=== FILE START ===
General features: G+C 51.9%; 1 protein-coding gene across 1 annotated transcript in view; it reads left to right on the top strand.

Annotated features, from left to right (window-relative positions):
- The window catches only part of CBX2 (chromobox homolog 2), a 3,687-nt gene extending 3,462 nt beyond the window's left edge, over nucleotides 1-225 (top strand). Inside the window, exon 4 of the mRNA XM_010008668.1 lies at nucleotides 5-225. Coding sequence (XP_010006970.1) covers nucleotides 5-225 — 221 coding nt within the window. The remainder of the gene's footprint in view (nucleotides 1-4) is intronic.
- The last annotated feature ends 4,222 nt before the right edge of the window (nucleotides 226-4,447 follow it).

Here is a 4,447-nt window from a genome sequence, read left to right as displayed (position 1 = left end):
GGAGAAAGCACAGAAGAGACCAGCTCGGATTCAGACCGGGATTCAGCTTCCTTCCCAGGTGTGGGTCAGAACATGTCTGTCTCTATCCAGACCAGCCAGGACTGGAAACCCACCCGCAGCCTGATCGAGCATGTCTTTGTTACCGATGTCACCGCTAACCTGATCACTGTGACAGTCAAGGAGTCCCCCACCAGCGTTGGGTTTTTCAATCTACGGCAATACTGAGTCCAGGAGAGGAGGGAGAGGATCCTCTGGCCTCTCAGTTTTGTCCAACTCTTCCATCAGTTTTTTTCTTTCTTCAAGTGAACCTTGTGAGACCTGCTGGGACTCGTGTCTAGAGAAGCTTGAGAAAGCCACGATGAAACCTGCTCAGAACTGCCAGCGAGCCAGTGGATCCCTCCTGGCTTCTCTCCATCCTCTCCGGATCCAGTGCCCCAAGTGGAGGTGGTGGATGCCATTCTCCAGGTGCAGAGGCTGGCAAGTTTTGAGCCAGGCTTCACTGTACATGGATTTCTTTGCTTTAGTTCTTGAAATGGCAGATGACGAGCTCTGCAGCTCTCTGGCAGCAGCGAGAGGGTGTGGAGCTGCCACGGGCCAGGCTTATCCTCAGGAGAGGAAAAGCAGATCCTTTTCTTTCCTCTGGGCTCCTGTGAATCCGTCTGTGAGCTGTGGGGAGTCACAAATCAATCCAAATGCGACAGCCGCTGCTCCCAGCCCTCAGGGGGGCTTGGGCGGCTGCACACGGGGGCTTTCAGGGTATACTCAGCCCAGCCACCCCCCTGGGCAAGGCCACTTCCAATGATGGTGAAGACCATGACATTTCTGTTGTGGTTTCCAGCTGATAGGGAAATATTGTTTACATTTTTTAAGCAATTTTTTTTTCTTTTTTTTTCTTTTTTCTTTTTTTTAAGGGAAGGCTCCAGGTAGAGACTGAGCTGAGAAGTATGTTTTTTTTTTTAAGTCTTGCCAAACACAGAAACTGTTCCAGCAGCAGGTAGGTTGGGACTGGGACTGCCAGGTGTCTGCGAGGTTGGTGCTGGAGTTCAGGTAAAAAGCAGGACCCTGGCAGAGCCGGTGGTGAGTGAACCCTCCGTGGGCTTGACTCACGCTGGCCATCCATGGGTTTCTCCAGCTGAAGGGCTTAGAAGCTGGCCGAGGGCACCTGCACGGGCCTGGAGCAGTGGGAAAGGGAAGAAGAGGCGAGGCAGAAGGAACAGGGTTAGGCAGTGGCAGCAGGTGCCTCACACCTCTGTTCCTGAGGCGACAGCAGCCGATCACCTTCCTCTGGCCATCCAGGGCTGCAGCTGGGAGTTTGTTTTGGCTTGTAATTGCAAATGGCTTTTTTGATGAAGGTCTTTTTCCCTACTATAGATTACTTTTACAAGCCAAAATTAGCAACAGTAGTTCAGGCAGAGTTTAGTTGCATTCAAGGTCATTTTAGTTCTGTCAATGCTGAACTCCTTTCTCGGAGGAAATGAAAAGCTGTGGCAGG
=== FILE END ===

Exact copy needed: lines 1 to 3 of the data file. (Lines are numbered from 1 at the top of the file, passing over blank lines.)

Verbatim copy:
General features: G+C 51.9%; 1 protein-coding gene across 1 annotated transcript in view; it reads left to right on the top strand.

Annotated features, from left to right (window-relative positions):
- The window catches only part of CBX2 (chromobox homolog 2), a 3,687-nt gene extending 3,462 nt beyond the window's left edge, over nucleotides 1-225 (top strand). Inside the window, exon 4 of the mRNA XM_010008668.1 lies at nucleotides 5-225. Coding sequence (XP_010006970.1) covers nucleotides 5-225 — 221 coding nt within the window. The remainder of the gene's footprint in view (nucleotides 1-4) is intronic.